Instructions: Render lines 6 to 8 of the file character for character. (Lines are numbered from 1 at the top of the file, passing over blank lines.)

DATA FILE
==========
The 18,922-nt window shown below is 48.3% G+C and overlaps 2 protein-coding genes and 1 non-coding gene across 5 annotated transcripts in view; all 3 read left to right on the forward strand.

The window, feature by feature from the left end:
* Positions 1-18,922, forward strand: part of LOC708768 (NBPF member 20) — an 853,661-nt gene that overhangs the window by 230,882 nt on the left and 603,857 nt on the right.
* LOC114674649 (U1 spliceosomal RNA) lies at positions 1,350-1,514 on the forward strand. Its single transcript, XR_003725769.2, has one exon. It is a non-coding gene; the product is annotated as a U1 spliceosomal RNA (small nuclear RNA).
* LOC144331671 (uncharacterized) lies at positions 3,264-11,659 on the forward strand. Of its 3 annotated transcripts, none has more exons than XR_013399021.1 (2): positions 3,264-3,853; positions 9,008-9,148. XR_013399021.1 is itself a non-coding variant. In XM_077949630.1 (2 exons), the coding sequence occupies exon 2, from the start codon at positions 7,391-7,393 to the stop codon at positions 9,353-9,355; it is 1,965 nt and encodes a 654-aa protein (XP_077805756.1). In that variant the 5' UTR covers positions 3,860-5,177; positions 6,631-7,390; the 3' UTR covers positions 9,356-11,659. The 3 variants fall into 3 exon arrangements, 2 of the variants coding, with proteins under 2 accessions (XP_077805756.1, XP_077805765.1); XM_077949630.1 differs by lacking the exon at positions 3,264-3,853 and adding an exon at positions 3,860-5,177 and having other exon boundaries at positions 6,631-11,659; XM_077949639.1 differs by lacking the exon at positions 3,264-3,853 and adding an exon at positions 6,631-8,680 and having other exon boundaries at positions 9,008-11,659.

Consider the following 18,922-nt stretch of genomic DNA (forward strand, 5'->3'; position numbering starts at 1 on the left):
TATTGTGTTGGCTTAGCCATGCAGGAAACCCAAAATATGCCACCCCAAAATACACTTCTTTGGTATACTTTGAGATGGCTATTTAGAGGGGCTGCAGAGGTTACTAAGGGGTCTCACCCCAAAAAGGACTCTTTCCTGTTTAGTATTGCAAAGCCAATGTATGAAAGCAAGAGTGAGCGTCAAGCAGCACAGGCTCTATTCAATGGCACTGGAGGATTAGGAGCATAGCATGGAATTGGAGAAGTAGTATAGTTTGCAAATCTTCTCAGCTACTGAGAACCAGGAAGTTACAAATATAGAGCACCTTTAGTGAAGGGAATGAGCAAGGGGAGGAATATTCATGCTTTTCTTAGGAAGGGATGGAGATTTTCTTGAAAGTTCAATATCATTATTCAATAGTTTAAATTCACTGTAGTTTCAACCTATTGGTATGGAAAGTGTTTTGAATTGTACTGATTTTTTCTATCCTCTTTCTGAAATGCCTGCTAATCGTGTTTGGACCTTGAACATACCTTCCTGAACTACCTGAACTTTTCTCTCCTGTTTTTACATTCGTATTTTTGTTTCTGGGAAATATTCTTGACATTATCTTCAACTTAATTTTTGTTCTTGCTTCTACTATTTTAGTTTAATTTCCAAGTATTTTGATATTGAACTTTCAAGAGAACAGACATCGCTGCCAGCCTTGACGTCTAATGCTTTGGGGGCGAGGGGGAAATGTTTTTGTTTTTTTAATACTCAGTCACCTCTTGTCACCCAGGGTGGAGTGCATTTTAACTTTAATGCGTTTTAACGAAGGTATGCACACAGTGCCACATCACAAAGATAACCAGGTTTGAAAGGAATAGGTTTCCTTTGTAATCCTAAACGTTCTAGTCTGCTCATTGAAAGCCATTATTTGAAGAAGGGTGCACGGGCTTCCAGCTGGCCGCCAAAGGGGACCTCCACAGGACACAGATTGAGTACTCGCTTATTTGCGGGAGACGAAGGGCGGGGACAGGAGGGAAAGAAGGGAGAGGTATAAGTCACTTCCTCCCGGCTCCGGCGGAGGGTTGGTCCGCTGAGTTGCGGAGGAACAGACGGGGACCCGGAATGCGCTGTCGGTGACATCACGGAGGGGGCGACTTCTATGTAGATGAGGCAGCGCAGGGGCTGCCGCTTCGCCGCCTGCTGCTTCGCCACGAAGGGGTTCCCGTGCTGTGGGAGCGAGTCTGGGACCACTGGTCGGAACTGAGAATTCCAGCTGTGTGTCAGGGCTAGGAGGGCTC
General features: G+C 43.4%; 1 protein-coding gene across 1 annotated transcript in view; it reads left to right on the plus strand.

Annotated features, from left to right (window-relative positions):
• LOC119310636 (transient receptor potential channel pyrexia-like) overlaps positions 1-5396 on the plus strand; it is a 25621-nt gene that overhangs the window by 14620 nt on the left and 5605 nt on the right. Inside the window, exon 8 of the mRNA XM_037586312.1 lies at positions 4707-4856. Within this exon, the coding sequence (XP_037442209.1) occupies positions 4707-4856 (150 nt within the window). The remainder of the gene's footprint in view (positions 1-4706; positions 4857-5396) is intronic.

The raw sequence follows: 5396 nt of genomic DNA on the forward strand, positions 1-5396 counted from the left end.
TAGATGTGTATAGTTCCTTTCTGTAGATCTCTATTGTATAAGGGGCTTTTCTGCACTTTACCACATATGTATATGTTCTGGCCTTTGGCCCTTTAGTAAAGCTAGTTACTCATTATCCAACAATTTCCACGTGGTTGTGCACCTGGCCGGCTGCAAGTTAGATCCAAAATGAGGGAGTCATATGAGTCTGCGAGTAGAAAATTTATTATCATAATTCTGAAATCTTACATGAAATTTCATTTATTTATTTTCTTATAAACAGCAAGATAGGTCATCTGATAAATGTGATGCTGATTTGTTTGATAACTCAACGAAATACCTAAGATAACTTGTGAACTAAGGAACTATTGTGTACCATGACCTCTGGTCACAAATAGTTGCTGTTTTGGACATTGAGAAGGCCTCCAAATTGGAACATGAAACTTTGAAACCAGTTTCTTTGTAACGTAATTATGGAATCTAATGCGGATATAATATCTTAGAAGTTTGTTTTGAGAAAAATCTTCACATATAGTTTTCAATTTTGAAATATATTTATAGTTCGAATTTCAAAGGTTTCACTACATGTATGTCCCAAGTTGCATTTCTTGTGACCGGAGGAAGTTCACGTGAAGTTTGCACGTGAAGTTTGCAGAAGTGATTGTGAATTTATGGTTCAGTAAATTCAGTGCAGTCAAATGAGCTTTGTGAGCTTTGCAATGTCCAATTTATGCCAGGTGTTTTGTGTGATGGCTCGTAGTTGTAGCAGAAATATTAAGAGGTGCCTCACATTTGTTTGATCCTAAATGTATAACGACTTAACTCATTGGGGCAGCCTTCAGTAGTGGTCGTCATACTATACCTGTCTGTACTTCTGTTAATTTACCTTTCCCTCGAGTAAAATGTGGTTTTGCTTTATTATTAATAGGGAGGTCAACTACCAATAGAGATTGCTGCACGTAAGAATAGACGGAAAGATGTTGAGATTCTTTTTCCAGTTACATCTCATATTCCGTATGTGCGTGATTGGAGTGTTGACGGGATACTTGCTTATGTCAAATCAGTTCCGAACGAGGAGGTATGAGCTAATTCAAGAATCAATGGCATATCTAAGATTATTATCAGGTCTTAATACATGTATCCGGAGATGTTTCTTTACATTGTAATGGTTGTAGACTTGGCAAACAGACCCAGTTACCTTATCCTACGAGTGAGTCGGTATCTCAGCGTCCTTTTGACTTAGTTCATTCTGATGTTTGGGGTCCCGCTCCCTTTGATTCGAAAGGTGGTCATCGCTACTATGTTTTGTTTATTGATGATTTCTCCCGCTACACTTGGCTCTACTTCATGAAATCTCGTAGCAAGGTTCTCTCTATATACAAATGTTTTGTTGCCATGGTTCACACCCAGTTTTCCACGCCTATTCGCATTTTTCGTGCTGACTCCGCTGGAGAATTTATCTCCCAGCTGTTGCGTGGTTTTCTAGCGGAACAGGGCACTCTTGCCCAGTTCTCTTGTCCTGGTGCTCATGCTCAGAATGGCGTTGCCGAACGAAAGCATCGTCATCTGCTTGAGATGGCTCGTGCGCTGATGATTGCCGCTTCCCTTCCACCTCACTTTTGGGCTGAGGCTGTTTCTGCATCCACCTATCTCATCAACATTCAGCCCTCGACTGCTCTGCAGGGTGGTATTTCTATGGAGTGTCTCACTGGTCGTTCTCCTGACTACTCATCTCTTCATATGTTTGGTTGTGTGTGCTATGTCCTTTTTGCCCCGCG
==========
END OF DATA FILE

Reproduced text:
Consider the following 18,922-nt stretch of genomic DNA (forward strand, 5'->3'; position numbering starts at 1 on the left):
TATTGTGTTGGCTTAGCCATGCAGGAAACCCAAAATATGCCACCCCAAAATACACTTCTTTGGTATACTTTGAGATGGCTATTTAGAGGGGCTGCAGAGGTTACTAAGGGGTCTCACCCCAAAAAGGACTCTTTCCTGTTTAGTATTGCAAAGCCAATGTATGAAAGCAAGAGTGAGCGTCAAGCAGCACAGGCTCTATTCAATGGCACTGGAGGATTAGGAGCATAGCATGGAATTGGAGAAGTAGTATAGTTTGCAAATCTTCTCAGCTACTGAGAACCAGGAAGTTACAAATATAGAGCACCTTTAGTGAAGGGAATGAGCAAGGGGAGGAATATTCATGCTTTTCTTAGGAAGGGATGGAGATTTTCTTGAAAGTTCAATATCATTATTCAATAGTTTAAATTCACTGTAGTTTCAACCTATTGGTATGGAAAGTGTTTTGAATTGTACTGATTTTTTCTATCCTCTTTCTGAAATGCCTGCTAATCGTGTTTGGACCTTGAACATACCTTCCTGAACTACCTGAACTTTTCTCTCCTGTTTTTACATTCGTATTTTTGTTTCTGGGAAATATTCTTGACATTATCTTCAACTTAATTTTTGTTCTTGCTTCTACTATTTTAGTTTAATTTCCAAGTATTTTGATATTGAACTTTCAAGAGAACAGACATCGCTGCCAGCCTTGACGTCTAATGCTTTGGGGGCGAGGGGGAAATGTTTTTGTTTTTTTAATACTCAGTCACCTCTTGTCACCCAGGGTGGAGTGCATTTTAACTTTAATGCGTTTTAACGAAGGTATGCACACAGTGCCACATCACAAAGATAACCAGGTTTGAAAGGAATAGGTTTCCTTTGTAATCCTAAACGTTCTAGTCTGCTCATTGAAAGCCATTATTTGAAGAAGGGTGCACGGGCTTCCAGCTGGCCGCCAAAGGGGACCTCCACAGGACACAGATTGAGTACTCGCTTATTTGCGGGAGACGAAGGGCGGGGACAGGAGGGAAAGAAGGGAGAGGTATAAGTCACTTCCTCCCGGCTCCGGCGGAGGGTTGGTCCGCTGAGTTGCGGAGGAACAGACGGGGACCCGGAATGCGCTGTCGGTGACATCACGGAGGGGGCGACTTCTATGTAGATGAGGCAGCGCAGGGGCTGCCGCTTCGCCGCCTGCTGCTTCGCCACGAAGGGGTTCCCGTGCTGTGGGAGCGAGTCTGGGACCACTGGTCGGAACTGAGAATTCCAGCTGTGTGTCAGGGCTAGGAGGGCTC
General features: G+C 43.4%; 1 protein-coding gene across 1 annotated transcript in view; it reads left to right on the plus strand.